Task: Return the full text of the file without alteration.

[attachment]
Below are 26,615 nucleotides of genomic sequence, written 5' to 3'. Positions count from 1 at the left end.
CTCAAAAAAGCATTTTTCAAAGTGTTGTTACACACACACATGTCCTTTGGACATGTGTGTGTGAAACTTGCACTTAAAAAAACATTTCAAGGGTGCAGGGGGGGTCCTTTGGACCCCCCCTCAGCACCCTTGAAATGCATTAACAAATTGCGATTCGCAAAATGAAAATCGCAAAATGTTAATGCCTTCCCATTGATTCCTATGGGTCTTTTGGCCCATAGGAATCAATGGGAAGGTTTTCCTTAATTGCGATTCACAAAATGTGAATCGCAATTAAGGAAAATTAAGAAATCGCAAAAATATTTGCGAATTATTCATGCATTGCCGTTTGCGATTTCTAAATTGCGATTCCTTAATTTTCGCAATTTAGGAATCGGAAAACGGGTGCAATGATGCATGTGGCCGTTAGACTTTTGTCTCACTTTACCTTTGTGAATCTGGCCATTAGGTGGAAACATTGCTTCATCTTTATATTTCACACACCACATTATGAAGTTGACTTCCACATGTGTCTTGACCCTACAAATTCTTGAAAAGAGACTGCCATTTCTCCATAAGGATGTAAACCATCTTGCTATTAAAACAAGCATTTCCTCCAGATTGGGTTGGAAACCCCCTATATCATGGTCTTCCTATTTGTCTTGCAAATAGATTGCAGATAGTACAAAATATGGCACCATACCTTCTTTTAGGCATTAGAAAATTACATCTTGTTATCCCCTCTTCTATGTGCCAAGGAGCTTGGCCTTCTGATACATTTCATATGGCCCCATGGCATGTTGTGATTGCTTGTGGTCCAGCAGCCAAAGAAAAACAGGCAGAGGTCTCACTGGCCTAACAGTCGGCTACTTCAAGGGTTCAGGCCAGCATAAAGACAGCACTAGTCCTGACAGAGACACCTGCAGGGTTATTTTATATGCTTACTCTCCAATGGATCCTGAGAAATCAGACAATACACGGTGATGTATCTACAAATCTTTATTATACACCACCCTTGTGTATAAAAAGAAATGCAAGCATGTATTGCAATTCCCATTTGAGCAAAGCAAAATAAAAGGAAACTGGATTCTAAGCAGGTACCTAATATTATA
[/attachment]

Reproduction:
Below are 26,615 nucleotides of genomic sequence, written 5' to 3'. Positions count from 1 at the left end.
CTCAAAAAAGCATTTTTCAAAGTGTTGTTACACACACACATGTCCTTTGGACATGTGTGTGTGAAACTTGCACTTAAAAAAACATTTCAAGGGTGCAGGGGGGGTCCTTTGGACCCCCCCTCAGCACCCTTGAAATGCATTAACAAATTGCGATTCGCAAAATGAAAATCGCAAAATGTTAATGCCTTCCCATTGATTCCTATGGGTCTTTTGGCCCATAGGAATCAATGGGAAGGTTTTCCTTAATTGCGATTCACAAAATGTGAATCGCAATTAAGGAAAATTAAGAAATCGCAAAAATATTTGCGAATTATTCATGCATTGCCGTTTGCGATTTCTAAATTGCGATTCCTTAATTTTCGCAATTTAGGAATCGGAAAACGGGTGCAATGATGCATGTGGCCGTTAGACTTTTGTCTCACTTTACCTTTGTGAATCTGGCCATTAGGTGGAAACATTGCTTCATCTTTATATTTCACACACCACATTATGAAGTTGACTTCCACATGTGTCTTGACCCTACAAATTCTTGAAAAGAGACTGCCATTTCTCCATAAGGATGTAAACCATCTTGCTATTAAAACAAGCATTTCCTCCAGATTGGGTTGGAAACCCCCTATATCATGGTCTTCCTATTTGTCTTGCAAATAGATTGCAGATAGTACAAAATATGGCACCATACCTTCTTTTAGGCATTAGAAAATTACATCTTGTTATCCCCTCTTCTATGTGCCAAGGAGCTTGGCCTTCTGATACATTTCATATGGCCCCATGGCATGTTGTGATTGCTTGTGGTCCAGCAGCCAAAGAAAAACAGGCAGAGGTCTCACTGGCCTAACAGTCGGCTACTTCAAGGGTTCAGGCCAGCATAAAGACAGCACTAGTCCTGACAGAGACACCTGCAGGGTTATTTTATATGCTTACTCTCCAATGGATCCTGAGAAATCAGACAATACACGGTGATGTATCTACAAATCTTTATTATACACCACCCTTGTGTATAAAAAGAAATGCAAGCATGTATTGCAATTCCCATTTGAGCAAAGCAAAATAAAAGGAAACTGGATTCTAAGCAGGTACCTAATATTATA